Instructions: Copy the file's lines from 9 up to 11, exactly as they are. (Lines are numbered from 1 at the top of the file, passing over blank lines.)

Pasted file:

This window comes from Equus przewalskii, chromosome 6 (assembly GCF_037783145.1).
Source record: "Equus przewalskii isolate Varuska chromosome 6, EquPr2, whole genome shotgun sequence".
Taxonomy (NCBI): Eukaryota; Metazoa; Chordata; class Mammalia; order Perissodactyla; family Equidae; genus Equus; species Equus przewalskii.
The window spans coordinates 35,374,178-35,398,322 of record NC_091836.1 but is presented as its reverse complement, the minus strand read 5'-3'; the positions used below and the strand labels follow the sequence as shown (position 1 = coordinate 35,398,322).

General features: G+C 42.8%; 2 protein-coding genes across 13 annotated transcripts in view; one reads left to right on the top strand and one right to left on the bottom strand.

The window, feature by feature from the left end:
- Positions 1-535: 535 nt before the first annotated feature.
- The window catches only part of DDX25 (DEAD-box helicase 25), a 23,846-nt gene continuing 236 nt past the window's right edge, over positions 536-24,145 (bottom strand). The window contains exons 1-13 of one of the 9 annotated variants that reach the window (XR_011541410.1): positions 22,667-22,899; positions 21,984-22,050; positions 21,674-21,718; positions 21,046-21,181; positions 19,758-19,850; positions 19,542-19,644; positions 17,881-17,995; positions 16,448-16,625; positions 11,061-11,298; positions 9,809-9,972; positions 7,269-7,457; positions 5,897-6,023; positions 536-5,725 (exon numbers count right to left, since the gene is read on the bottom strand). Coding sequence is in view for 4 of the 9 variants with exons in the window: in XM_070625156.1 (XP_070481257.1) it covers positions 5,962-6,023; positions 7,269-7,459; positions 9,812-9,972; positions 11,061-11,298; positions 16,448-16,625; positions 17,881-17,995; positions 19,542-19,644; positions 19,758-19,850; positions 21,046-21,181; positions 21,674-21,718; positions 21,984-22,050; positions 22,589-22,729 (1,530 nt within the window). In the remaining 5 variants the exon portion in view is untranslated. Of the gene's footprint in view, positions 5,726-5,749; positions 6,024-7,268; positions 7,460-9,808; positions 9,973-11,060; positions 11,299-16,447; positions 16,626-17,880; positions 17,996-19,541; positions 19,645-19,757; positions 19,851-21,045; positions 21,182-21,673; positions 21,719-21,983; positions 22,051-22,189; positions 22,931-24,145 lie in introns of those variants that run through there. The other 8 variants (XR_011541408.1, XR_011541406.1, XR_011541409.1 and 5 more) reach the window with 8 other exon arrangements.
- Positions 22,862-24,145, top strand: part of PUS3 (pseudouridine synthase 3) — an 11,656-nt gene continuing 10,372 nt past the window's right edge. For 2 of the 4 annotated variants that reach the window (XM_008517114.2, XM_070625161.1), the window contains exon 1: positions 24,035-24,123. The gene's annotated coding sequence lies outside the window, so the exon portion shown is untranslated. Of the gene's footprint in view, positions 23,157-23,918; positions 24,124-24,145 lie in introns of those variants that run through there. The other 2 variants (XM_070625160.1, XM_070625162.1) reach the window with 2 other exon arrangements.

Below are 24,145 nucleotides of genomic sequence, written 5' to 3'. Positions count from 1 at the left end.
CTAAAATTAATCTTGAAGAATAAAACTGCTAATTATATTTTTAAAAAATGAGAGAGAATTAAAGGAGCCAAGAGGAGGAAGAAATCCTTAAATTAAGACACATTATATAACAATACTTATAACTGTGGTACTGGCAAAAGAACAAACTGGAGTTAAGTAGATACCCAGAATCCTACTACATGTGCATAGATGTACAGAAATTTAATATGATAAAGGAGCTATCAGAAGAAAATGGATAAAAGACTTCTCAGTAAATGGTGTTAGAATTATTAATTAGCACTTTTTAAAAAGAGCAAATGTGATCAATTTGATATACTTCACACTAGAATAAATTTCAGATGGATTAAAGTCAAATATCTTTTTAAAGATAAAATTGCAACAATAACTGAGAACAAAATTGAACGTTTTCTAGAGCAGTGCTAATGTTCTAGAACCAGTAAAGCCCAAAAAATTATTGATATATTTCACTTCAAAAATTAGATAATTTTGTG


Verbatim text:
- Positions 22,862-24,145, top strand: part of PUS3 (pseudouridine synthase 3) — an 11,656-nt gene continuing 10,372 nt past the window's right edge. For 2 of the 4 annotated variants that reach the window (XM_008517114.2, XM_070625161.1), the window contains exon 1: positions 24,035-24,123. The gene's annotated coding sequence lies outside the window, so the exon portion shown is untranslated. Of the gene's footprint in view, positions 23,157-23,918; positions 24,124-24,145 lie in introns of those variants that run through there. The other 2 variants (XM_070625160.1, XM_070625162.1) reach the window with 2 other exon arrangements.

Below are 24,145 nucleotides of genomic sequence, written 5' to 3'. Positions count from 1 at the left end.
CTAAAATTAATCTTGAAGAATAAAACTGCTAATTATATTTTTAAAAAATGAGAGAGAATTAAAGGAGCCAAGAGGAGGAAGAAATCCTTAAATTAAGACACATTATATAACAATACTTATAACTGTGGTACTGGCAAAAGAACAAACTGGAGTTAAGTAGATACCCAGAATCCTACTACATGTGCATAGATGTACAGAAATTTAATATGATAAAGGAGCTATCAGAAGAAAATGGATAAAAGACTTCTCAGTAAATGGTGTTAGAATTATTAATTAGCACTTTTTAAAAAGAGCAAATGTGATCAATTTGATATACTTCACACTAGAATAAATTTCAGATGGATTAAAGTCAAATATCTTTTTAAAGATAAAATTGCAACAATAACTGAGAACAAAATTGAACGTTTTCTAGAGCAGTGCTAATGTTCTAGAACCAGTAAAGCCCAAAAAATTATTGATATATTTCACTTCAAAAATTAGATAATTTTGTG